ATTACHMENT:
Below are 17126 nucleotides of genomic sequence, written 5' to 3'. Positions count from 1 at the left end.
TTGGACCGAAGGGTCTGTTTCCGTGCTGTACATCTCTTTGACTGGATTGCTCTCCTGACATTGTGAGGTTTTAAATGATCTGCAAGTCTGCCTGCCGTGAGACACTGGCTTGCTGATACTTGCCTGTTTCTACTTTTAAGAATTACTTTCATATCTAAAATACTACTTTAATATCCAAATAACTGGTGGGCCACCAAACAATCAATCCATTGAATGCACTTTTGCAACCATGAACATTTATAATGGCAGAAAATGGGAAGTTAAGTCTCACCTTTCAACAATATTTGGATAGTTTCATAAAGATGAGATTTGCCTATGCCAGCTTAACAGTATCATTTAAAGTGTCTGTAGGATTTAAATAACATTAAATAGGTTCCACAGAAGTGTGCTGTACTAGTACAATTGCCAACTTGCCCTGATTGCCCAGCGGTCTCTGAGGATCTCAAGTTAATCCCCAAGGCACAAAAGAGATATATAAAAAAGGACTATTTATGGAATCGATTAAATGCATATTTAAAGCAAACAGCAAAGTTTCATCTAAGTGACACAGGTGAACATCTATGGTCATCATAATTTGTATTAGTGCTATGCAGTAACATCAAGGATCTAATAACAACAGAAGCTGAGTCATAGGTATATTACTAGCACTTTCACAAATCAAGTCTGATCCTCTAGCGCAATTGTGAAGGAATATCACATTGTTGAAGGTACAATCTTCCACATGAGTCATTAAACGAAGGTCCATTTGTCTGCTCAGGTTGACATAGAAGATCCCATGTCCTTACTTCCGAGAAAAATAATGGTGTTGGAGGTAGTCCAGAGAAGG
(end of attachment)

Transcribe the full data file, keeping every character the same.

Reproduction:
Below are 17126 nucleotides of genomic sequence, written 5' to 3'. Positions count from 1 at the left end.
TTGGACCGAAGGGTCTGTTTCCGTGCTGTACATCTCTTTGACTGGATTGCTCTCCTGACATTGTGAGGTTTTAAATGATCTGCAAGTCTGCCTGCCGTGAGACACTGGCTTGCTGATACTTGCCTGTTTCTACTTTTAAGAATTACTTTCATATCTAAAATACTACTTTAATATCCAAATAACTGGTGGGCCACCAAACAATCAATCCATTGAATGCACTTTTGCAACCATGAACATTTATAATGGCAGAAAATGGGAAGTTAAGTCTCACCTTTCAACAATATTTGGATAGTTTCATAAAGATGAGATTTGCCTATGCCAGCTTAACAGTATCATTTAAAGTGTCTGTAGGATTTAAATAACATTAAATAGGTTCCACAGAAGTGTGCTGTACTAGTACAATTGCCAACTTGCCCTGATTGCCCAGCGGTCTCTGAGGATCTCAAGTTAATCCCCAAGGCACAAAAGAGATATATAAAAAAGGACTATTTATGGAATCGATTAAATGCATATTTAAAGCAAACAGCAAAGTTTCATCTAAGTGACACAGGTGAACATCTATGGTCATCATAATTTGTATTAGTGCTATGCAGTAACATCAAGGATCTAATAACAACAGAAGCTGAGTCATAGGTATATTACTAGCACTTTCACAAATCAAGTCTGATCCTCTAGCGCAATTGTGAAGGAATATCACATTGTTGAAGGTACAATCTTCCACATGAGTCATTAAACGAAGGTCCATTTGTCTGCTCAGGTTGACATAGAAGATCCCATGTCCTTACTTCCGAGAAAAATAATGGTGTTGGAGGTAGTCCAGAGAAGG